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Videos alleging corruption open public debate on Egyptian military’s economic empire

An Egyptian construction contractor's viral videos call for an uprising in Egypt, alleging corruption among the military and authorities.
A general view by Egypt's army during a presentation of combat efficiency and equipment in Third Field Army in Suez, Egypt, October 29, 2017 in this handout picture courtesy of the Egyptian Presidency. The Egyptian Presidency/Handout via REUTERS ATTENTION EDITORS - THIS IMAGE WAS PROVIDED BY A THIRD PARTY - RC143518DEC0

In videos posted to Twitter and Facebook, Mohamed Ali, an Egyptian construction contractor, accused the Egyptian president and military of corruption. Speaking from self-imposed exile in Barcelona, Spain, Ali said the military owes him hundreds of millions of Egyptian pounds for projects carried out by his company, Amlaak Group, including construction of a new presidential palace worth 250 million Egyptian pounds and a luxury hotel for a senior military general worth 2 billion pounds.

Though Ali did not provide evidence to back up his claims, he has nevertheless created widespread controversy in Egypt and attracted 120,000 followers to his Twitter account, @MohamedSecrets, over the last two weeks.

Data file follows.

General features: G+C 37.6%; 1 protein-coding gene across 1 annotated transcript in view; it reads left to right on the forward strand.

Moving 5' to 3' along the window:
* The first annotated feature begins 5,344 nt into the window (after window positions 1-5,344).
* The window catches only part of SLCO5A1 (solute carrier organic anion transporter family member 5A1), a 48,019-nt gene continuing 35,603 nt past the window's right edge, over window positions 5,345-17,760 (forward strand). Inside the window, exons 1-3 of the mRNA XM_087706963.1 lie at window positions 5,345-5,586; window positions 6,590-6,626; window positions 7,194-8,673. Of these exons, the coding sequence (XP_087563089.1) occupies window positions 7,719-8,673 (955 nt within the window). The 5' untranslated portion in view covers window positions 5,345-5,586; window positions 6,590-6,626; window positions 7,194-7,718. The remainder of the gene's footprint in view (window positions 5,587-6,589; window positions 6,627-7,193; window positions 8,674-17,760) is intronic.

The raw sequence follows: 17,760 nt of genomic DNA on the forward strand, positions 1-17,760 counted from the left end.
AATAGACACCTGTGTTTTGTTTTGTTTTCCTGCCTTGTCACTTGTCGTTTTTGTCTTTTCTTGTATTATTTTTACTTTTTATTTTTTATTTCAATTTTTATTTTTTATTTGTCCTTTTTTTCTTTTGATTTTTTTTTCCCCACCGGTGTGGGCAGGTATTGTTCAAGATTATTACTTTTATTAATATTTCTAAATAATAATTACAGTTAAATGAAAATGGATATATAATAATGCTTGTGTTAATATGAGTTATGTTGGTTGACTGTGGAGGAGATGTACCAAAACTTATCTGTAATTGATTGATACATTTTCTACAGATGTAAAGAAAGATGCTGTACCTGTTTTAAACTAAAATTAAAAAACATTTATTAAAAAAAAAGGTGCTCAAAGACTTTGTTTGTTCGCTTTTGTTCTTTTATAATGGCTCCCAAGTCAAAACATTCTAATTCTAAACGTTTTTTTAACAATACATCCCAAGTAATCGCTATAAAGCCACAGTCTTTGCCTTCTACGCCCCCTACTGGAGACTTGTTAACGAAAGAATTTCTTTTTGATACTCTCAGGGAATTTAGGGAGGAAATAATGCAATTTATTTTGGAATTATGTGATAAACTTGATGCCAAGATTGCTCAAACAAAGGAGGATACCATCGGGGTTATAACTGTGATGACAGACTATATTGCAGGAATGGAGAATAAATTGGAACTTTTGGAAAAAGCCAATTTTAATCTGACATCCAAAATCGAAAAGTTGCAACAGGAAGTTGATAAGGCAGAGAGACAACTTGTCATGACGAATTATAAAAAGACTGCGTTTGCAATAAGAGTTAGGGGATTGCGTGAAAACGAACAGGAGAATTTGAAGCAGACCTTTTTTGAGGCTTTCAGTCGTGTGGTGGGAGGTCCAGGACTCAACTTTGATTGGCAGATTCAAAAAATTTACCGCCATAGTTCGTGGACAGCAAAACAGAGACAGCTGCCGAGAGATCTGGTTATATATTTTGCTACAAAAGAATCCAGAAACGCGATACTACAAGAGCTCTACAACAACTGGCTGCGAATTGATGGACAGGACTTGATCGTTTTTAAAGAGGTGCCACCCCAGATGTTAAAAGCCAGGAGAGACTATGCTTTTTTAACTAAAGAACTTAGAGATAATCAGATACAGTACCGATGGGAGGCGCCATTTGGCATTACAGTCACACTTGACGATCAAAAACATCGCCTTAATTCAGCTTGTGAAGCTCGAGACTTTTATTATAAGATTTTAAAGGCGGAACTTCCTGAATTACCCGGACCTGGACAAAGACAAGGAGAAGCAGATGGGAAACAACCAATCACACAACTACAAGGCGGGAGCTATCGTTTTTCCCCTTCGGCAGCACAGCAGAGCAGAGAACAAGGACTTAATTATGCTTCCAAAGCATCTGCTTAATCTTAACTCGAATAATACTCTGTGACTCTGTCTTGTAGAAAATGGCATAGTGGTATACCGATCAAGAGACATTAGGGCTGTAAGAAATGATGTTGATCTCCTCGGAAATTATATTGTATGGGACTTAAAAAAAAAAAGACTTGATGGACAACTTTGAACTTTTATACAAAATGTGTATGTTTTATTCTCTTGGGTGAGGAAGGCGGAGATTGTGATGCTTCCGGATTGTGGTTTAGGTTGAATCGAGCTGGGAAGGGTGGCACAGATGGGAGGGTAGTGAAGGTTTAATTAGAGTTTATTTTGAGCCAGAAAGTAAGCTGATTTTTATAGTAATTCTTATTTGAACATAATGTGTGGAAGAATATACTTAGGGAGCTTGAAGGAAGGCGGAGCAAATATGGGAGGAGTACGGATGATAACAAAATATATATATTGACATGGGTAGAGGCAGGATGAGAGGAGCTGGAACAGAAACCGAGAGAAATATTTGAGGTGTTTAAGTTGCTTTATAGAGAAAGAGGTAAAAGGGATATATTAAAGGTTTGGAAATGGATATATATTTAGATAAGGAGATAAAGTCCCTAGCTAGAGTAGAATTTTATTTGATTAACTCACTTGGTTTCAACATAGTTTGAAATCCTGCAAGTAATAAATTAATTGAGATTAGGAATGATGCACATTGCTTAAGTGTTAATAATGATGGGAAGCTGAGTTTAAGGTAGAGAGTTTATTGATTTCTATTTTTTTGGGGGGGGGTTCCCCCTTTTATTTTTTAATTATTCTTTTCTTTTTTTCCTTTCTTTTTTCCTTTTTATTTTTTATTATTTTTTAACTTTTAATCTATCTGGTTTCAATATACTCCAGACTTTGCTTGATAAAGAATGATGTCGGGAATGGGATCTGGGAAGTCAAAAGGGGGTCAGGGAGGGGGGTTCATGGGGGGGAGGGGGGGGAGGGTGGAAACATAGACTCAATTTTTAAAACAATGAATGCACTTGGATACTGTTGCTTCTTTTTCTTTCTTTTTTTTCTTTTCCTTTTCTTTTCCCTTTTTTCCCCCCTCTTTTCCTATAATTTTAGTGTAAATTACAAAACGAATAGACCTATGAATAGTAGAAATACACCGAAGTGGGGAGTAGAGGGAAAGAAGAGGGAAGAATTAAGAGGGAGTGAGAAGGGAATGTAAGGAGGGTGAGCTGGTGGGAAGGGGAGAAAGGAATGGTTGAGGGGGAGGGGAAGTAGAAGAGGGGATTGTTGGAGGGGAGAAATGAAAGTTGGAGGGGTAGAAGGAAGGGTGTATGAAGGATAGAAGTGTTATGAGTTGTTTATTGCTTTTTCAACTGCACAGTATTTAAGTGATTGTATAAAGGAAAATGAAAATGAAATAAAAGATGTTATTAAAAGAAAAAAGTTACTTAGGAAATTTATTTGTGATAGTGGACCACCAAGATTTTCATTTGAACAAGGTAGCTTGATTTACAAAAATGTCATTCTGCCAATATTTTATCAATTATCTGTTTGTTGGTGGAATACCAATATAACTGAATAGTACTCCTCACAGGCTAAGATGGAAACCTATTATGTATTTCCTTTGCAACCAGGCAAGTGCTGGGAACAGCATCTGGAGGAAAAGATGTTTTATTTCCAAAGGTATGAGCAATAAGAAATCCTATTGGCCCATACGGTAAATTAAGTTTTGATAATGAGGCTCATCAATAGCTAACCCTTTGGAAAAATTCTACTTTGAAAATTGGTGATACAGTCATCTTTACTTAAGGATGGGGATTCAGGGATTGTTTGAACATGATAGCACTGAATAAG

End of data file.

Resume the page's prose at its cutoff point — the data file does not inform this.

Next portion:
Ali said that President Abdel Fattah al-Sisi, his wife Intissar and senior army commanders have squandered public money, wasting millions of Egyptian pounds on misguided projects while asking Egyptians to tighten their belts.

"You are throwing away billions while your men are wasting millions," Ali said of Sisi, without naming him, in the first video he released Sept. 2.

Ali's videos went viral on social media, evoking mixed reactions from Egyptians. Many opponents of the government lauded his "courage," branding him a “hero," while supporters of the government dismissed his accusations as "malicious lies," launching the counter hashtags #We_trust_in_the_army and #We_trust_in_Sisi.

Nervana Mahmoud, a medical doctor and commentator, described Ali's campaign as an “orchestrated dirty media campaign” against the authorities and the army. Revolutionary activists like the former Google executive Wael Ghonim and blogger Wael Abbas, meanwhile, slammed Ali for "addressing Egyptians from outside the country."

Ghonim, who administered the "We are all Khaled Saeed" Facebook page, which is widely believed to have ignited the revolt against Hosni Mubarak, broke his six-year silence with a series of online videos accusing Ali, a novice actor, of speaking out for "personal gain."

"Mohamed Ali, shame on you! Stop it," he said. "You are doing this for the money!"

Egypt's pro-government media attacked Ali, with talk show hosts calling him a "womanizer" and "foreign agent." Ali's father, former government insider Ali Abdel Khaleq, appeared on Egyptian TV saying he was shocked by his son's actions. He denied that the military owed Ali any money and said his son had reaped vast profits from his army projects.

Sisi also denied Ali's statements, calling them "lies" and "fabrications." He acknowledged that he had indeed built presidential palaces and would continue to do so. "Yes, I have built palaces," Sisi said during a live broadcast on Egyptian state TV. "Did you think you would frighten me with your criticism? I shall continue to build more palaces. Those aren't for me. Nothing is for me … they are for Egypt."